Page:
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So How Much Has the Fed Twisted Up Treasuries?


Minyanville breaks down the Fed's holdings and purchases of Treasuries and assesses the feasibility of extending Operation Twist.

After reading this post from Zerohedge the other day, I started wondering how many long-term bonds the Federal Reserve actually owned, exactly how much of the long end of the yield curve it now held. The goal of Operation Twist is to purchase $400 billion in 6- to 30-year bonds and sell $400 billion in 1- to 3-year bills. [Editor's note: The plan was announced in September 2011, started in October, and is set to end in June 2012. The intent was to lower the yields on long-term bonds while keeping short-term rates stable in order to give consumers and businesses an additional incentive to borrow and spend.]

I've been emailing back and forth with Minyanville reader "BP" and contributor Professor Pinch regarding how the Treasury market may react to changes in the broader market, due to the smaller float, in terms of Treasuries that are available for purchase by the public. A few months back on the Buzz & Banter, I showed a chart of the Treasury holdings of the People's Bank of China, Bank of Japan, and Federal Reserve. Just these three central banks (not including the ECB) own almost 40% of the Treasury market. So does this explain why some moves in the Treasury market are more vicious than others?

To date, the Fed has made $296.14 billion of the $400 billion total Twist purchases.

Here's the breakdown:
6-8 year basket: $95.08 billion
8-10 year basket: $99.21 billion
10-20 year basket: $12.392 billion
25-30 year basket: $84.852 billion

The 25-30 year purchases were the most interesting. The Treasury has issued $97 billion in 30-year debt since Twist began, and with $85 billion (87.47%) in purchases of that sector, that could explain why there has been no bursting of the bond bubble. This spring has been one of the biggest issuance seasons ever in the credit and fixed-income markets ($473 billion in Investment grade new issuance in the US alone), but yields barely moved. Well, this may explain it. Thanks, Ben.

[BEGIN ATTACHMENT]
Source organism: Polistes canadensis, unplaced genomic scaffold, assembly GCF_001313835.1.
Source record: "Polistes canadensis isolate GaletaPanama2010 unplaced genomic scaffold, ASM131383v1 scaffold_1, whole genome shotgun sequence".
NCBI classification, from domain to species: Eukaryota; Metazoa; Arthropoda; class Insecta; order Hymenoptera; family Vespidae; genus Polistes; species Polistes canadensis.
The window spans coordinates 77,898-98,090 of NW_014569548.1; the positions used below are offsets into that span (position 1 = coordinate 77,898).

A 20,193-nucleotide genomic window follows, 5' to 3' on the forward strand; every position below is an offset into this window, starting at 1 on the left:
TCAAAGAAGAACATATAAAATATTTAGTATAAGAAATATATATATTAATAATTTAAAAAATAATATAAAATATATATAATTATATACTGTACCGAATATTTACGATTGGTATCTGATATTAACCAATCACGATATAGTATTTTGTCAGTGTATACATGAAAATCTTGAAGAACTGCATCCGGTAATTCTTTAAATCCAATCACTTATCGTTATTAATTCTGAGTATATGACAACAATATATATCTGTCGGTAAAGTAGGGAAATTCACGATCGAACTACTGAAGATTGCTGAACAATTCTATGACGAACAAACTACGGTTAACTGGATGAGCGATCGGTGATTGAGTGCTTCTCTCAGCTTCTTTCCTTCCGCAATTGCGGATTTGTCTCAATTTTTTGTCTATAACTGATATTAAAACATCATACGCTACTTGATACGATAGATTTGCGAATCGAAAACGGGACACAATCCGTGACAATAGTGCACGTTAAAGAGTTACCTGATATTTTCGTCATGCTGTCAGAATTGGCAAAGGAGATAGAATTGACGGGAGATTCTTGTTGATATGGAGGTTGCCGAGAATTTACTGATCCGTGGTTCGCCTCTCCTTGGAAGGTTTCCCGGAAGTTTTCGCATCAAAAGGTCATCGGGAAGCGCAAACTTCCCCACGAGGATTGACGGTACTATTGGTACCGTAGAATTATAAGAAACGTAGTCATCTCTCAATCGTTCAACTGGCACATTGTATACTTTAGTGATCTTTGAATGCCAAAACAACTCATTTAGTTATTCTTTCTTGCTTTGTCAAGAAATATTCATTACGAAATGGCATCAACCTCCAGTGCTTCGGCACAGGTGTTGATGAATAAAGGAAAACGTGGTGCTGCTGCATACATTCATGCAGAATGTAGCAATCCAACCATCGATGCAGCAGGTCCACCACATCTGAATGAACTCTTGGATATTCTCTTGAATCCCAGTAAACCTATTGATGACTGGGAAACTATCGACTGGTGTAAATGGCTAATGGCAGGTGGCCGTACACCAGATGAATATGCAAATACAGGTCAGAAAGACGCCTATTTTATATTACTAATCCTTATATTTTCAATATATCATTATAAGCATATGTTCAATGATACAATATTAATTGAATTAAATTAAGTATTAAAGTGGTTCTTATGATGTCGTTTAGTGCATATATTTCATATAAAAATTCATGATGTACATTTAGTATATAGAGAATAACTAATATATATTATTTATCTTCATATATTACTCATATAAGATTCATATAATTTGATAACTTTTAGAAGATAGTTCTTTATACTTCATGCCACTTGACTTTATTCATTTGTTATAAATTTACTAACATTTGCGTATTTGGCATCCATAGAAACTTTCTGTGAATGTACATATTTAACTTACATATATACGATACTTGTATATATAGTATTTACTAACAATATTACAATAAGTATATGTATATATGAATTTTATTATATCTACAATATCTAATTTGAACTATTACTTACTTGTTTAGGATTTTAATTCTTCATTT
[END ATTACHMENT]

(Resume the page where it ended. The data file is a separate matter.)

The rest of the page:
Below is how much the Treasury has auctioned since the Twist began:
7-year notes: $232 billion to date
10-year notes: $153 billion to date
30-year bonds: $97 billion to date

Some other number crunching:
Fed's holding of 25-30 year sector: $160.275 billion of $654.596 billion outstanding (24.49%)
Fed's holdings of 10-25 year sector: $85.633 billion of $282.256 billion outstanding (30.35%)
Fed's holdings of 7-10 year sector: $357.103 billion of $1,144 billion outstanding (31.22%)

(Source: Federal Reserve, US Treasury, Bloomberg)

The other main issue is that the Fed doesn't have much more to sell in the front end. Here's the calculation: The Fed's holdings of the front end (1-3 year) have diminished to $227.04 billion, and if we include the roughly $100 billion left to sell, they don't have much inventory left to sell from the front end. However, if they want to continue the Twist, they can include the 4-5 year bills they hold, numbering about $360 billion.

The biggest problem I see here is that the Fed's balance sheet can really get precarious. Even though the Fed doesn't care if it loses money, because it will just keep buying and buying, you can understand why a number of FOMC members are more than a little wary of adding on more duration risk to the balance sheet. Currently, the average maturity of the Fed's portfolio is 8.16 years (according to Bloomberg) and this will probably migrate towards 9 years by the time Twist is done.

The reason the Fed has no sensitivity to loss with their purchases is that they expect their Treasury holdings to be paid back at par. Theoretically -- and I stress theoretically -- there is no default risk for Treasuries, only credit risk (which doesn't matter if you are holding until maturity). Their holdings of Mortgage Backed Securities (MBSs) are somewhat different, because there is default risk there, although the Fed is not worried about prepayment risk.

So the big question here is, what will the Fed do when Twist ends?

Obviously, given their holdings of short-term Treasury bills, the Fed cannot continue the Twist under the current system. But wait: There is one more factor coming into play that needs to be taken into account. The Fed – by mandate – can only own 33% of a given market at one time. As you can see above, they are fast closing in on that mark in many of the longer-maturity areas. However, if the Fed were to keep up their current pace of purchases over the next few years, they would not eclipse that mark, given that the US runs the same deficit (not ideal, I know, but thinking relative here).

Remember, Twist is essentially inflation neutral. The last thing that Ben Bernanke wants is to go down to Congress and get harangued by Ron Paul again.

Twitter: @MichaelSedacca

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